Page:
In one embodiment, presence server 108 includes a calendar system 128 that is arranged to maintain the calendars of clients 120 a, 120 b. Such a calendar system 128 may be arranged to obtain, e.g., periodically obtain, and to store information stored in calendar applications 124 a, 124 b. State change logic 114 may use information stored by calendar system 128 to identify when state changes, e.g., calendar state changes, are scheduled to occur at critical times. For instance, state change logic 114 may identify when client 124 a, which is a presence entity or a user, will have an associated state change at a critical time. Then, prior to the critical time occurring, notification logic 116 may generate a NOTIFY message that is arranged to inform client 124 b, which is watching for state changes that are associated with client 124 a, that a state change for client 124 a is anticipated at the critical time. It should be appreciated that although client 120 a is described as being a user that has a scheduled state change and client 120 b is described as being a watcher of client 120 a, clients 120 a, 120 b are generally both users and watchers. That is, clients 120 a, 120 b may generally be arranged to monitor each other's presence using presence server 108.
Presence logic 132 a, 132 b, which may include hardware and/or software logic, is generally arranged to obtain and to process information, as for example NOTIFY messages that contain presence documents, received from presence server 108. Presence logic 132 a, 132 b obtains NOTIFY messages, identifies state changes identified therein, and identifies the time at which the state changes go into effect. Presence logic 132 a, 132 b also determines whether the state changes are to be rendered, and then renders those state changes. In other words, presence logic 132 a, 132 b is arranged to effectively render a state change at the time a state change occurs.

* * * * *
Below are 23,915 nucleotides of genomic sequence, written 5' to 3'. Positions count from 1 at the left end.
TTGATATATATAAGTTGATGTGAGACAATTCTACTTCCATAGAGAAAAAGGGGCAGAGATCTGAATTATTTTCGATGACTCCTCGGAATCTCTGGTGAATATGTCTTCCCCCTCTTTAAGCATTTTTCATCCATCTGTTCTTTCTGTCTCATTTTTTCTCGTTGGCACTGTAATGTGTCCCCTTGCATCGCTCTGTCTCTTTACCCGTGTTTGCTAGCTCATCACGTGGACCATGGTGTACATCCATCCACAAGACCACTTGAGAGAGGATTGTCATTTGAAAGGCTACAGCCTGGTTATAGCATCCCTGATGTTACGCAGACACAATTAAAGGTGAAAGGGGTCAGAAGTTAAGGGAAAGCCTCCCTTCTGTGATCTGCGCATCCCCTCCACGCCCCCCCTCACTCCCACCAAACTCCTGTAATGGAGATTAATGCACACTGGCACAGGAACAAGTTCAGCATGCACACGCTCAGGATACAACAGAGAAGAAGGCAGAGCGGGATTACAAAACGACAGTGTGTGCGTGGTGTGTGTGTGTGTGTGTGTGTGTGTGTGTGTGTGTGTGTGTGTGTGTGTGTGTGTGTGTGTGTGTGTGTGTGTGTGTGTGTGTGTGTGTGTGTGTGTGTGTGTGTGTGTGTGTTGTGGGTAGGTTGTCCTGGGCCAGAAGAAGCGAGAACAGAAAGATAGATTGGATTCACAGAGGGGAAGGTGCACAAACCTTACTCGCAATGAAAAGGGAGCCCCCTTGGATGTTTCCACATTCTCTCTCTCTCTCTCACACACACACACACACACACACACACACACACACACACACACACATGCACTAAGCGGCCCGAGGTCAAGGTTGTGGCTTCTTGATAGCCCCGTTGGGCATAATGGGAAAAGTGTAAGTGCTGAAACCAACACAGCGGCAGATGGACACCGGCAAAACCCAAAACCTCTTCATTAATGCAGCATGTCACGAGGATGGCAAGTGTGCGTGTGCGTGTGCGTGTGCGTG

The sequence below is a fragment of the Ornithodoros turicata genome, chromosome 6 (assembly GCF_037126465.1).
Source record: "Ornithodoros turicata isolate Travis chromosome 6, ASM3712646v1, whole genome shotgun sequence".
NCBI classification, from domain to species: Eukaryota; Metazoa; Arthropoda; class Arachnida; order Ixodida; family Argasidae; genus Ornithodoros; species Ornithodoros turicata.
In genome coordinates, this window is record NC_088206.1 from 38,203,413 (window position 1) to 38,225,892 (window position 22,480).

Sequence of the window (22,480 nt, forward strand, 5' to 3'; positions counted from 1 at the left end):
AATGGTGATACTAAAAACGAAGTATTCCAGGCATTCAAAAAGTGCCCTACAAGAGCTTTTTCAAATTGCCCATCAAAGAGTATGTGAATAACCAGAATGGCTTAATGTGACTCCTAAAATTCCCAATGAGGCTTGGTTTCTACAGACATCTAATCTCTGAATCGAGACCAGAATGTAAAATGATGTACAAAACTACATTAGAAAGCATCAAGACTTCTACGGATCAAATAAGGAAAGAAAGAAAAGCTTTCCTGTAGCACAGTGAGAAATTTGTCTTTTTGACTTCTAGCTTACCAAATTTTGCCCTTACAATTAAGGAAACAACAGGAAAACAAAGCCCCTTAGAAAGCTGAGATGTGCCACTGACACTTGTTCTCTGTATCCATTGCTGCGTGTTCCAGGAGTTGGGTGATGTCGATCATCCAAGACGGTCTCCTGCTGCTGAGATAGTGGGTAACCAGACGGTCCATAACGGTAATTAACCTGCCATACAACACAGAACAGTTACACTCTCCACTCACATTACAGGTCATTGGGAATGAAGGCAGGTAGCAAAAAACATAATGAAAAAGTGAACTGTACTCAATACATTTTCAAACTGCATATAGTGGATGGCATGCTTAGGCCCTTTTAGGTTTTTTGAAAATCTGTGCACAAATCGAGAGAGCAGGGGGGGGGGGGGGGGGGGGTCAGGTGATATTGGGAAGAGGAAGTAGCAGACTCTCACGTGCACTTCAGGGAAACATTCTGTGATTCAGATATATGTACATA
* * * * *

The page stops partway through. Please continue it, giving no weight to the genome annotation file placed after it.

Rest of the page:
As discussed above, state changes which are scheduled to begin at a critical time may be processed just prior to the critical time. With respect to a calendar system, for example, a process to notify a first client of a state change associated with a calendar event for a second client may begin prior to the state change taking effect.
In general, calendar events which are predefined to begin at a critical time may effectively be processed during a predetermined time period prior to the critical time. While such a critical time may be the top of an hour or the bottom or an hour, it should be appreciated that the critical time may be substantially any time. In the predetermined time period before the critical time, NOTIFY messages may be sent to relevant watchers such that those messages are effectively available to the watchers at the critical time. By way of example, NOTIFY messages arranged to provide notification of calendar state changes which occur at the top of an hour may be processed and sent to watchers in a time period defined just before the top of the hour.
After information is obtained, the presence server monitors time in step 209. It is then determined in step 213 whether the current time is approximately equal to a predetermined number (Ts) of minutes prior to a critical time. As previously mentioned, the critical time may be, for example, the top of an hour, the bottom of an hour, or substantially any other time. Ts may generally be any amount of time prior to the critical time. By way of example, Ts may be approximately ten minutes before the critical time. It should be appreciated that Ts is typically fully configurable by an administrator of the presence server, and may be configured to substantially ensure that there is ample time to create and send NOTIFY messages.
If it is determined that the current time is not approximately equal to Ts minutes before the critical time, then the presence server continues to monitor the time in step 209. Alternatively, if it is determined that the current time is approximately equal to Ts minutes prior to the critical time, the indication is that the presence server may begin processing calendar states that are scheduled to change at the critical time. As such, process flow proceeds to step 217 in which the presence server identifies new presence states associated with the critical time. In other words, changes in current presence states of users which will occur approximately at, or are associated with, the critical time are identified. The new presence states may be identified using the information obtained in step 205. It should be appreciated that while the new presence states may include login states, voice call states, calendar states, meeting states, and/or location states.